@kristoffer.carlsson I am starting a quantitative finance project and I am exploring possibility to use Julia as a backend for numeric calculations. I am not planning to use GPU, just CPU. You’re right, I care about total time of calculation only, but I can see that there is a correlation between time of execution and amount of allocations. Also operation that clearly should not allocate at all allocates a lot (610 MiB for 150 MiB of data processed) in some rare circumstances (Base.extrema) and works as expected for other cases (Base.sum, Base.minimum, my_extrema).
I am willing to investigate it when I find some time for debugging and reading generated lowered and native code but I am also hoping that this is a known issue that someone already works on.

I agree that it would be great if map, filter, etc. are lazy. But I think that core devs had to balance compilation time, execution time, and usability. I imagine non-lazy map was an OK solution for this especially in early days of Julia compiler.

Unlike many languages (except Clojure and what else?), Julia has builtin transducers. I think it’s cool that you can do:

julia> function demo()
           a = (1, 2, 3)
           b = SVector(4, 5, 6)
           return sum(x for xs in (a, b) for x in xs)
           # another way to write Iterators.flatten
demo (generic function with 1 method)

julia> @code_llvm demo()

;  @ REPL[80]:2 within `demo'
define i64 @julia_demo_19412() {
;  @ REPL[80]:4 within `demo'
  ret i64 21

I tried to explain why doing flatten using transducers works so well in my talk in the last JuliaCon (YouTube). See, e.g., this slide.

If you care the performance of lazy iterators, I think Julia is one the best languages. Well, at least as long as you use foldl and reduce everywhere.


@tkf, thanks for links, I saw your recent PRs and I think the work you did is outstanding.

I think I did such things 10 years ago in F#, and can easily do stuff like this also in C#. I prepared even performance comparison with C#.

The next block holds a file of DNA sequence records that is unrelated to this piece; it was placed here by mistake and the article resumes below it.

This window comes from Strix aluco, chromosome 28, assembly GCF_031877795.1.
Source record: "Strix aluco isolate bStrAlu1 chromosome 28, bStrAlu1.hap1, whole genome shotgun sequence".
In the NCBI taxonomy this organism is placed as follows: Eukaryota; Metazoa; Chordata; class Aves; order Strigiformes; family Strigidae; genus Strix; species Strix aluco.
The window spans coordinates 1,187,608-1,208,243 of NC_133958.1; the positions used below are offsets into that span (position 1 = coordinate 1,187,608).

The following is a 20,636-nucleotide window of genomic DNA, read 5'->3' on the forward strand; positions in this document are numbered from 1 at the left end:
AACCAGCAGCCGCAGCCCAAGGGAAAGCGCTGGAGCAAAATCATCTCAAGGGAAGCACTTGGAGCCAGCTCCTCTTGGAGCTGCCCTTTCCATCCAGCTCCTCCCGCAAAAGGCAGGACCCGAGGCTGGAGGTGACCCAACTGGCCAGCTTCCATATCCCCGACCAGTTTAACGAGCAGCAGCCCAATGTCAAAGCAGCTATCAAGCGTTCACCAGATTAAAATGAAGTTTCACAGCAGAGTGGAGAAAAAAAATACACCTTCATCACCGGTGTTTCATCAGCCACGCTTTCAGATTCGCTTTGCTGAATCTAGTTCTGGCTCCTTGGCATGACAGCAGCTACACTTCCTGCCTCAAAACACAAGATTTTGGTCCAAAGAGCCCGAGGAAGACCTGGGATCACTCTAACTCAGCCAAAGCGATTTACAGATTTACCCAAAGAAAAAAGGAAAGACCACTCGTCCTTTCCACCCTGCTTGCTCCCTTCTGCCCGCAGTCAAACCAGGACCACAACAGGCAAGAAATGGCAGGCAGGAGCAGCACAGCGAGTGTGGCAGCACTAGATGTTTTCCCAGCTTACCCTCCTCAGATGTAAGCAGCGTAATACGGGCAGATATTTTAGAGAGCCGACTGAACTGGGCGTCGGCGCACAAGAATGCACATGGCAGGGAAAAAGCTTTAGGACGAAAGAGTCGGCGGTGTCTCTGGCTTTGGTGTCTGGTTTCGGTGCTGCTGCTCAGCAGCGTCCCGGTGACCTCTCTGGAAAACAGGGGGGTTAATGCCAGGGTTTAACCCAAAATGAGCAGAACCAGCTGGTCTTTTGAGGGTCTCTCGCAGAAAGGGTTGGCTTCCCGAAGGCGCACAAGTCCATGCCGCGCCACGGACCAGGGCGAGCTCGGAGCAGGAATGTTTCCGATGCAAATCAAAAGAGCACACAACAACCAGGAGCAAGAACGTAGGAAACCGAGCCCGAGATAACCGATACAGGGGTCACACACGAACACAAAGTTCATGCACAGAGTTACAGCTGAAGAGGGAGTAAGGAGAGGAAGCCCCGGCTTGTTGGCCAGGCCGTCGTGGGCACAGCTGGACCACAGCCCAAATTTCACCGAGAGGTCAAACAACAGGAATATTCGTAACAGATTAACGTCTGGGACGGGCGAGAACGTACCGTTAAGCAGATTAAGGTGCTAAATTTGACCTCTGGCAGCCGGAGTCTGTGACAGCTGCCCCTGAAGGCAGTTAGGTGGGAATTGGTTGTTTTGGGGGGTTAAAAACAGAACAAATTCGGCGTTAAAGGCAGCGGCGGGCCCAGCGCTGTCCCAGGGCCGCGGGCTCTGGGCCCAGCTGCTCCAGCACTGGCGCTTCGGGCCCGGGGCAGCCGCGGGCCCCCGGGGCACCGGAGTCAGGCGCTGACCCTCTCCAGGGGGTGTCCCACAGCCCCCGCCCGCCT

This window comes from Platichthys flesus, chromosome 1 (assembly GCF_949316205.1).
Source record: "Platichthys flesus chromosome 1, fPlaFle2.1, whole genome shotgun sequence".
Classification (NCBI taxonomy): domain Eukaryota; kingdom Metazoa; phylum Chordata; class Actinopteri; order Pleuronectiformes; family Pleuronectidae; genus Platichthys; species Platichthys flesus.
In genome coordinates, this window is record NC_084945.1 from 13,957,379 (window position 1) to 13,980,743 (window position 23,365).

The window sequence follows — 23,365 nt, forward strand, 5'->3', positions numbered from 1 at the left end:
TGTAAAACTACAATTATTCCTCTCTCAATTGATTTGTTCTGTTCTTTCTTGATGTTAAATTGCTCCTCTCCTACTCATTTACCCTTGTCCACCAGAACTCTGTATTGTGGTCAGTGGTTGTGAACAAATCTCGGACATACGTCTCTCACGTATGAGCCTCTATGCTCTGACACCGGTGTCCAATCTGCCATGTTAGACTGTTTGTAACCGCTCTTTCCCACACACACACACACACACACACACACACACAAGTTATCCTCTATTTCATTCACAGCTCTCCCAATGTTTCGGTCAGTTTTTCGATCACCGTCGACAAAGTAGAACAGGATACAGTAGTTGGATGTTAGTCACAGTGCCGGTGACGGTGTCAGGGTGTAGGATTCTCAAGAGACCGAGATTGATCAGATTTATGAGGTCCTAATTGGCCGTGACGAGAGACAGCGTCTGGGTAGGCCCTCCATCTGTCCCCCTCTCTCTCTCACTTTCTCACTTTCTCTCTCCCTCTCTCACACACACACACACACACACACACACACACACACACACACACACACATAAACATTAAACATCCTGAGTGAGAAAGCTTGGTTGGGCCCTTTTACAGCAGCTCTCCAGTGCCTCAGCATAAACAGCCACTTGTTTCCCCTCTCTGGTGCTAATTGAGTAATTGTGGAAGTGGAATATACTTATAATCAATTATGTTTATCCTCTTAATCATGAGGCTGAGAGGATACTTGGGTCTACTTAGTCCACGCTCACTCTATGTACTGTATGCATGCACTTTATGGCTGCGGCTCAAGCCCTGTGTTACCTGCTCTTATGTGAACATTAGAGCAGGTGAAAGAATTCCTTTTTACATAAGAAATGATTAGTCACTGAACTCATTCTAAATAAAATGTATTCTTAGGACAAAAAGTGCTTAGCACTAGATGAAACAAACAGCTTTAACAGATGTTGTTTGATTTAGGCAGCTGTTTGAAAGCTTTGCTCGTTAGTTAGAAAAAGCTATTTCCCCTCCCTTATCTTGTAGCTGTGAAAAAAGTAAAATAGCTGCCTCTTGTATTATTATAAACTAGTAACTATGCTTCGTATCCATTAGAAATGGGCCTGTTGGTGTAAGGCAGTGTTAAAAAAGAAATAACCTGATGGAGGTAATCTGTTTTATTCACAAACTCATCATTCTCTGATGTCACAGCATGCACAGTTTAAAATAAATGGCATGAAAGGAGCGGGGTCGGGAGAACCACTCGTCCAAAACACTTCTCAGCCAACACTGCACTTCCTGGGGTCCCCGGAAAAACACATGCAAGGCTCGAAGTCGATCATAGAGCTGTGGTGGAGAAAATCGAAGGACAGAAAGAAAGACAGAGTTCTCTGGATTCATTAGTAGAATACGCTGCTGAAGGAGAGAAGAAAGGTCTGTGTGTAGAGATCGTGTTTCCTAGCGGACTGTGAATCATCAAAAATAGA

csharp> var a = new [] {1, 2, 3};
csharp> var b = new [] {4, 5, 6};
csharp> Time(() => new [] {a,b}.SelectMany(x => x).Sum());
julia> const a = [1,2,3];
julia> const b = [4,5,6];
julia> @btime sum(x for xs in ($a, $b) for x in xs)
  54.606 ns (8 allocations: 192 bytes)

225 ns vs 54 ns

csharp> var a = new [] {1, 2, 3};
csharp> var b = Enumerable.Repeat(1, 10000000);
csharp> Time(() => new [] {a,b}.SelectMany(x => x).Sum());
julia> const a = [1,2,3];
julia> const b = [1 for i in 1:10000000];
julia> @btime sum(x for xs in ($a, $b) for x in xs)
  8.107 ms (8 allocations: 192 bytes)

196 ms vs 8 ms

csharp> Time(() => new [] {a,b,a,b,a,b,a,b,a,b,a,b,a,b,a,b,a,b,a,b}.SelectMany(x => x).Sum());
julia> @btime sum(x for xs in (a,b,a,b,a,b,a,b,a,b,a,b,a,b,a,b,a,b,a,b) for x in xs)
  86.810 ms (44 allocations: 1.17 KiB)

1820 ms vs 86 ms

I used interactive C# session, one can say that compiled would be faster. I checked that with all optimisations enabled it’s 1200 ms (on mac, win could do better, but no more that twice). What I really wanted to prove, that you are wrong, but I failed. Julia seems to be superior in this field, no doubt.

Anyway I still think this behaviour of flatten iterator with extrema seems to be a bug and I opened an issue with more details:


As I said in my first comment, reduce with Iterators.flatten was slow in Julia < 1.4 which did not have transducers. Maybe you are checking this only in a released version of Julia. See:

In 1.5.0-DEV.67:

julia> @btime sum(x for xs in ($a, $b) for x in xs)
  5.718 ns (0 allocations: 0 bytes)

In 1.3.1:

julia> @btime sum(x for xs in ($a, $b) for x in xs)
  40.254 ns (8 allocations: 192 bytes)

Right, I used 1.3.1, on 1.5 for the last one I have:

  43.255 ms (1 allocation: 16 bytes)

It’s more that 25x faster than C#. I wouldn’t believe if someone told me that. I wonder if more complicated iterators like linked lists or trees will be that much faster too.

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My guess is that there won’t be much improvement for the usual linked lists or trees as iteration over such structures probably is dominated by chasing the pointers. But, I think transducers would be a great framework for iterating over “hybrid” data structures like B-trees.